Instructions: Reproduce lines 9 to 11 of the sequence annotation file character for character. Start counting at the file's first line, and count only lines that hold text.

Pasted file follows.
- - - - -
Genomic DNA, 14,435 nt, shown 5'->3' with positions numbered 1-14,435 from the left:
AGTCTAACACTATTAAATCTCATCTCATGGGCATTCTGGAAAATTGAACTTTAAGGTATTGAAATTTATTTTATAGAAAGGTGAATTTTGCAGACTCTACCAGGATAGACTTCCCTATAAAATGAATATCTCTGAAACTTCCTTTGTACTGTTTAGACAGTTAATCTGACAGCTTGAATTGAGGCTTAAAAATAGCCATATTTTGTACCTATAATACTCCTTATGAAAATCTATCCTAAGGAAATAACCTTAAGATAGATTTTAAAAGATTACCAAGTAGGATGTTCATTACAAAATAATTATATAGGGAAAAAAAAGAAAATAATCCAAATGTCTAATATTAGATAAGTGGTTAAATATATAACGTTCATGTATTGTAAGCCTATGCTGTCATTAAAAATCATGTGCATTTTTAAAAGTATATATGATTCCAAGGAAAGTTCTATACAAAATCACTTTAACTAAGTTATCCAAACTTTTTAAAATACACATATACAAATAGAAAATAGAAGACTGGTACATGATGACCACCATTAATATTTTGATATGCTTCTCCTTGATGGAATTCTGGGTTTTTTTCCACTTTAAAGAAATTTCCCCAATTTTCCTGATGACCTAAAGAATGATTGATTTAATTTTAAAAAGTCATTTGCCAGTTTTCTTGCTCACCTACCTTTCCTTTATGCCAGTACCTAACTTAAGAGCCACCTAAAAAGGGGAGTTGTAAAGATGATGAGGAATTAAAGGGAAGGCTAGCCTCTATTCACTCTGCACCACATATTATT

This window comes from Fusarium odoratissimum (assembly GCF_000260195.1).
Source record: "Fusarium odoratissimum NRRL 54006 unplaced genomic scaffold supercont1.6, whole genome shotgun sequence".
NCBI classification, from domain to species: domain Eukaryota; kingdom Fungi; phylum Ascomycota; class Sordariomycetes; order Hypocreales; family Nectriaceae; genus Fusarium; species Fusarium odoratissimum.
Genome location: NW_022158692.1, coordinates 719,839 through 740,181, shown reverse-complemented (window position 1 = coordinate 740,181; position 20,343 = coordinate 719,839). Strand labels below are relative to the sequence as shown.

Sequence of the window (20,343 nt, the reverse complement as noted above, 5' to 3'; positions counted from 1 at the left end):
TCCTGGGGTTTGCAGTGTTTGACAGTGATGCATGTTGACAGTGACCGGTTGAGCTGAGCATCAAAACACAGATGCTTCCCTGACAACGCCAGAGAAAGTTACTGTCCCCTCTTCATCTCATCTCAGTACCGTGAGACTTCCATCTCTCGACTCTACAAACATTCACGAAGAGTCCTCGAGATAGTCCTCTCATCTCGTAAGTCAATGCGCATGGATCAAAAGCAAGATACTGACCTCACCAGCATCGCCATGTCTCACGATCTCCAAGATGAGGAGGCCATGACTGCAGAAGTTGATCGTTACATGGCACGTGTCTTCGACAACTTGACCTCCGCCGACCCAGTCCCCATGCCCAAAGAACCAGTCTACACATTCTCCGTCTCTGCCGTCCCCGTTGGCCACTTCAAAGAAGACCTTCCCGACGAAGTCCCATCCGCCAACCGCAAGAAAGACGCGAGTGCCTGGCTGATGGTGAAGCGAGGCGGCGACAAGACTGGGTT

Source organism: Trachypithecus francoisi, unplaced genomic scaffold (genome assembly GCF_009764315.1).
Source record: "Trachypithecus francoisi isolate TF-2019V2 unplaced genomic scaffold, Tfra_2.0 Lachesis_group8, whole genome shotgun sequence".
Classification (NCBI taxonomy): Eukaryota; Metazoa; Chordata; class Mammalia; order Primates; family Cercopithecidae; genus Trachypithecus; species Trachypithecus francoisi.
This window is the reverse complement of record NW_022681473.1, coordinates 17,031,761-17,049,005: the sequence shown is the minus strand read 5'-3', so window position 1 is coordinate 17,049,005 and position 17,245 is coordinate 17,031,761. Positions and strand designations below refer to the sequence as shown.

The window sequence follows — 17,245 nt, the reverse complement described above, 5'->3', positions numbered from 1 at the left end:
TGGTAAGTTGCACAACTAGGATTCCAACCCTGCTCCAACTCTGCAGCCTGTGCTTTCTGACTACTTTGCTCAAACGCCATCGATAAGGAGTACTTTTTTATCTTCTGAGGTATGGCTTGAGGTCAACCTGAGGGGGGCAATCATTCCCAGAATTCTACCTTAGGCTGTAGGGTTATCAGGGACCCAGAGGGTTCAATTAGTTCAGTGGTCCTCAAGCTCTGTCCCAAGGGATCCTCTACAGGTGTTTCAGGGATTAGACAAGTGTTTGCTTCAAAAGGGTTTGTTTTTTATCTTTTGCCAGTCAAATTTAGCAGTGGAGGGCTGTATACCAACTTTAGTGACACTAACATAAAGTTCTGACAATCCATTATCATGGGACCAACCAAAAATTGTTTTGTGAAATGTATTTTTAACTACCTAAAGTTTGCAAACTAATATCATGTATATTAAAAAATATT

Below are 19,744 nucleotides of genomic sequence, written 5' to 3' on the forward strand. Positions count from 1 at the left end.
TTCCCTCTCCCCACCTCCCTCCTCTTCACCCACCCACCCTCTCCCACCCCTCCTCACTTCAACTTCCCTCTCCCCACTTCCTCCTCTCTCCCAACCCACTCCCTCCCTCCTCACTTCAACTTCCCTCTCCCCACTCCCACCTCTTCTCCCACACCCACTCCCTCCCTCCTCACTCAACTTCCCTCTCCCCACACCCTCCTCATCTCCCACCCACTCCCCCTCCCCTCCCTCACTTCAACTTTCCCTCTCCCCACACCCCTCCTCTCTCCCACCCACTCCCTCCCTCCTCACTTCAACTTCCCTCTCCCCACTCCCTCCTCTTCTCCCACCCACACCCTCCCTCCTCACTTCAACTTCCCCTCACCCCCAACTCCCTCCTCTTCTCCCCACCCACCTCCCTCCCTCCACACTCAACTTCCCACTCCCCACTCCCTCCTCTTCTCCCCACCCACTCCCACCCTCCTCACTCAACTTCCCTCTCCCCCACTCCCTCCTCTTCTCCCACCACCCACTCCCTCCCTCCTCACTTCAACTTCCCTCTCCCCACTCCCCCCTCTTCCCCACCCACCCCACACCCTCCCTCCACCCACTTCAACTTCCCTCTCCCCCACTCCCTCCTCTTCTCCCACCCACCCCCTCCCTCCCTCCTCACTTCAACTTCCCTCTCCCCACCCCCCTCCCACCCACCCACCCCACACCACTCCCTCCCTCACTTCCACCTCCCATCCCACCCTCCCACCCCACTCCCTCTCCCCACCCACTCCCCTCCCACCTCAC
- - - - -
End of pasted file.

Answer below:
Source organism: Trachypithecus francoisi, unplaced genomic scaffold (genome assembly GCF_009764315.1).
Source record: "Trachypithecus francoisi isolate TF-2019V2 unplaced genomic scaffold, Tfra_2.0 Lachesis_group8, whole genome shotgun sequence".
Classification (NCBI taxonomy): Eukaryota; Metazoa; Chordata; class Mammalia; order Primates; family Cercopithecidae; genus Trachypithecus; species Trachypithecus francoisi.